Can China Sell the “China Model” to a Global Audience? [ 5 min read ]


  • A survey across 19 countries indicates that China’s state media, which typically portrays its government as highly competent and responsive, boosted global favorability toward China’s political model by 41%, economic model by 30%, and global leadership by 26%.
  • At baseline, 84% of respondents in the control group preferred the U.S. political model over China’s system. Exposure to American government messaging, which often promotes strong civil liberties and American entrepreneurship, however, increased support for its political system by a smaller margin of 8 percentage points. 
  • When exposed to both countries’ messaging side by side, preference among international audiences for China’s system rose by 6 percentage points. 
  • Evidence suggests that China’s messaging proved effective in part because it persuaded global audiences that China’s government delivered high performance, economic growth, policy responsiveness, and stability. 

Source Publication: Daniel Mattingly, Trevor Incerti, Changwook Ju, et al (2023). Chinese State Media Persuades a Global Audience That the “China Model” Is Superior: Evidence From a 19-Country Experiment. Working paper.

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Global public opinion is an important force in international politics. China has been working proactively in recent years to build its soft power by increasing the appeal of its political and economic system among global audiences. Observers disagree on the extent to which these efforts have been successful. Researchers used a randomized survey experiment to measure how government-sponsored messaging by China and the U.S. affects global support for either country’s models in 19 countries around the world.  

The data. Researchers first analyzed the core messaging from U.S. and China’s foreign-facing official media outlets. To do so, they created a comprehensive dataset of 19,791 video segments created by China Global Television (CGTN) between 2020 and 2021. They also created a corpus of 1,117 videos created and disseminated between 2008 and 2022 by Share America, a U.S. State Department platform.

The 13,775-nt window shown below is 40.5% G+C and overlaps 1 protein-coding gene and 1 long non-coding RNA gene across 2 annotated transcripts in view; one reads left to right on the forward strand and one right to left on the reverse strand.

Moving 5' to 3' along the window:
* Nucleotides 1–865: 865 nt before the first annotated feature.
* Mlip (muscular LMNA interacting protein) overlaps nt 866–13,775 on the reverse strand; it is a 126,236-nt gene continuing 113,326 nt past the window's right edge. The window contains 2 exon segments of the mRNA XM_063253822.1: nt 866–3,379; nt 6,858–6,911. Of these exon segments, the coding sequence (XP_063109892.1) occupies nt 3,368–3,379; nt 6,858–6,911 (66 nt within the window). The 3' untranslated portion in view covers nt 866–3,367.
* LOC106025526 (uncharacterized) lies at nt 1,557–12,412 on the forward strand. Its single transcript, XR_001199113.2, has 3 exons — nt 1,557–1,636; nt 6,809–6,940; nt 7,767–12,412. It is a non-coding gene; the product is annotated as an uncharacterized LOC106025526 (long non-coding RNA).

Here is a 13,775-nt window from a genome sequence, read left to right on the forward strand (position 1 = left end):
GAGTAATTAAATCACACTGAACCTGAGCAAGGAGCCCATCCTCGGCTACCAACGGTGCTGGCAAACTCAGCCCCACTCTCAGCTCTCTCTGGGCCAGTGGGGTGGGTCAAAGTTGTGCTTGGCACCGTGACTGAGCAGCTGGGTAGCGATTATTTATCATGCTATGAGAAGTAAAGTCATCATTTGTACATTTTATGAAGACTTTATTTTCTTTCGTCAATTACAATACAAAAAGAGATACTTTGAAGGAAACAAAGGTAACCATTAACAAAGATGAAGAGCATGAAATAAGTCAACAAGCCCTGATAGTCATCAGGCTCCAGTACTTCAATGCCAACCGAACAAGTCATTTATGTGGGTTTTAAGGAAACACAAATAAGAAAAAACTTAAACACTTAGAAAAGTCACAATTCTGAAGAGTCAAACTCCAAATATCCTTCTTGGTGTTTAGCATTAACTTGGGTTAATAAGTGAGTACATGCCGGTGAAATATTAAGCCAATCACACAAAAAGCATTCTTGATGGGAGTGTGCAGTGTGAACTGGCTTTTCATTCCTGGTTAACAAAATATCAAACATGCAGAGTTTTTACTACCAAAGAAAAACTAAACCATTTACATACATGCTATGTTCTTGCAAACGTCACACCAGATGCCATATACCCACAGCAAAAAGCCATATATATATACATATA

Next, researchers conducted a randomized experiment to examine how U.S. and China’s state media influenced public opinion by surveying citizens in 19 countries across 6 continents. Researchers were careful to select a sample of 19 countries that represented a diverse range of contexts, encompassing variation in income levels, governance models, and receptivity towards China's leadership, ranging from favorable to unfavorable. Researchers recruited 6,276 respondents — an average of 330 respondents per country — who were randomly assigned to one of four conditions: 1) a China messaging group that viewed two government videos from China — one advancing China’s political system, and the other, its domestic economy; 2) a U.S. messaging group that viewed two American government videos, one highlighting the U.S. political system and the other focusing on its economic model; 3) a competition arm where the individuals viewed one government video from China and one U.S. government video; or 4) a control group where they viewed two nature videos unrelated to China, the U.S., or political economy. 

After viewing the videos, each respondent completed a short survey where they indicated their preferences for the following: 1) a China versus U.S.-style political model in their own country; 2) a China versus U.S.-style economic model in their own country; and 3) China or the U.S. as a world leader. The same survey also included 8 additional questions designed to measure each respondent’s perception of government performance in China and the U.S. and the democratic character of the political system in each country.